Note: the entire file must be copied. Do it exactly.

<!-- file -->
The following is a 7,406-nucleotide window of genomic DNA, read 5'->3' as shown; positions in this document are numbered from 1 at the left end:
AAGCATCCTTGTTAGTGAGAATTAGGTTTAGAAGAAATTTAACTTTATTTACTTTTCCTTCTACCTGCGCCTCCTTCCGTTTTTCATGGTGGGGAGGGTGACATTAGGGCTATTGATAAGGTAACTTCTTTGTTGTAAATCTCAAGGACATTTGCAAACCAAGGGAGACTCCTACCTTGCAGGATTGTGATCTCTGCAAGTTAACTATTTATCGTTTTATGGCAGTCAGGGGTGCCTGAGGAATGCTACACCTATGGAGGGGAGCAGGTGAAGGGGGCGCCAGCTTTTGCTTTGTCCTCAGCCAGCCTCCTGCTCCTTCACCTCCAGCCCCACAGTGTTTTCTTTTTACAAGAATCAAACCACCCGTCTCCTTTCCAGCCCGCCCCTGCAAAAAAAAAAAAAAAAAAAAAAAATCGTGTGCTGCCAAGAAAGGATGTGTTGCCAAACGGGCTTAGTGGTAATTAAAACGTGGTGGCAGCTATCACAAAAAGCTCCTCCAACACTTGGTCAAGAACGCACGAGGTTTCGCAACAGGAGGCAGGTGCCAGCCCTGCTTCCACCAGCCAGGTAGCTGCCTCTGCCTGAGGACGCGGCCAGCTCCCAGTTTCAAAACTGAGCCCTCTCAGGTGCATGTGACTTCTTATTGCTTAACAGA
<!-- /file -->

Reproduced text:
The following is a 7,406-nucleotide window of genomic DNA, read 5'->3' as shown; positions in this document are numbered from 1 at the left end:
AAGCATCCTTGTTAGTGAGAATTAGGTTTAGAAGAAATTTAACTTTATTTACTTTTCCTTCTACCTGCGCCTCCTTCCGTTTTTCATGGTGGGGAGGGTGACATTAGGGCTATTGATAAGGTAACTTCTTTGTTGTAAATCTCAAGGACATTTGCAAACCAAGGGAGACTCCTACCTTGCAGGATTGTGATCTCTGCAAGTTAACTATTTATCGTTTTATGGCAGTCAGGGGTGCCTGAGGAATGCTACACCTATGGAGGGGAGCAGGTGAAGGGGGCGCCAGCTTTTGCTTTGTCCTCAGCCAGCCTCCTGCTCCTTCACCTCCAGCCCCACAGTGTTTTCTTTTTACAAGAATCAAACCACCCGTCTCCTTTCCAGCCCGCCCCTGCAAAAAAAAAAAAAAAAAAAAAAAATCGTGTGCTGCCAAGAAAGGATGTGTTGCCAAACGGGCTTAGTGGTAATTAAAACGTGGTGGCAGCTATCACAAAAAGCTCCTCCAACACTTGGTCAAGAACGCACGAGGTTTCGCAACAGGAGGCAGGTGCCAGCCCTGCTTCCACCAGCCAGGTAGCTGCCTCTGCCTGAGGACGCGGCCAGCTCCCAGTTTCAAAACTGAGCCCTCTCAGGTGCATGTGACTTCTTATTGCTTAACAGA